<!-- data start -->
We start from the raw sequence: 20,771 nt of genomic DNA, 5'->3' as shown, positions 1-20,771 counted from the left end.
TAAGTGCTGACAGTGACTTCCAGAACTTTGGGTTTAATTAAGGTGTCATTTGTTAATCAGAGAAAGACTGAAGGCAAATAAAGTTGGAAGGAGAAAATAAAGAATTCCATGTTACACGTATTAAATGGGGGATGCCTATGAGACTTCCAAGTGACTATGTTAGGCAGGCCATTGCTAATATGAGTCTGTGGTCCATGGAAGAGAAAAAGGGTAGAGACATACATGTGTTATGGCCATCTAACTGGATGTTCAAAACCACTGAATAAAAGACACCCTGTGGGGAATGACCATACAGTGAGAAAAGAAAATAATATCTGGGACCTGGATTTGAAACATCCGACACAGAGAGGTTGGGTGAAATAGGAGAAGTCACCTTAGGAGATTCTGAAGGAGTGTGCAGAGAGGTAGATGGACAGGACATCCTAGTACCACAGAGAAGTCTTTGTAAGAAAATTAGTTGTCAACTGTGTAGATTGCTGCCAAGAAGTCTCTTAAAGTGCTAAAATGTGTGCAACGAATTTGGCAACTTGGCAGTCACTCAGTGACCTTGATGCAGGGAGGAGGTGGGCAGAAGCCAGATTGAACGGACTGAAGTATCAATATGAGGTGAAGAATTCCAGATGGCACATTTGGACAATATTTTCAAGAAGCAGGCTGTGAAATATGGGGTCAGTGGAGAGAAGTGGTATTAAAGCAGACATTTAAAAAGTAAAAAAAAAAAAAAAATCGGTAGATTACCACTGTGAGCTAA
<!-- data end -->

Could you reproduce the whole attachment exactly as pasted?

We start from the raw sequence: 20,771 nt of genomic DNA, 5'->3' as shown, positions 1-20,771 counted from the left end.
TAAGTGCTGACAGTGACTTCCAGAACTTTGGGTTTAATTAAGGTGTCATTTGTTAATCAGAGAAAGACTGAAGGCAAATAAAGTTGGAAGGAGAAAATAAAGAATTCCATGTTACACGTATTAAATGGGGGATGCCTATGAGACTTCCAAGTGACTATGTTAGGCAGGCCATTGCTAATATGAGTCTGTGGTCCATGGAAGAGAAAAAGGGTAGAGACATACATGTGTTATGGCCATCTAACTGGATGTTCAAAACCACTGAATAAAAGACACCCTGTGGGGAATGACCATACAGTGAGAAAAGAAAATAATATCTGGGACCTGGATTTGAAACATCCGACACAGAGAGGTTGGGTGAAATAGGAGAAGTCACCTTAGGAGATTCTGAAGGAGTGTGCAGAGAGGTAGATGGACAGGACATCCTAGTACCACAGAGAAGTCTTTGTAAGAAAATTAGTTGTCAACTGTGTAGATTGCTGCCAAGAAGTCTCTTAAAGTGCTAAAATGTGTGCAACGAATTTGGCAACTTGGCAGTCACTCAGTGACCTTGATGCAGGGAGGAGGTGGGCAGAAGCCAGATTGAACGGACTGAAGTATCAATATGAGGTGAAGAATTCCAGATGGCACATTTGGACAATATTTTCAAGAAGCAGGCTGTGAAATATGGGGTCAGTGGAGAGAAGTGGTATTAAAGCAGACATTTAAAAAGTAAAAAAAAAAAAAAAATCGGTAGATTACCACTGTGAGCTAA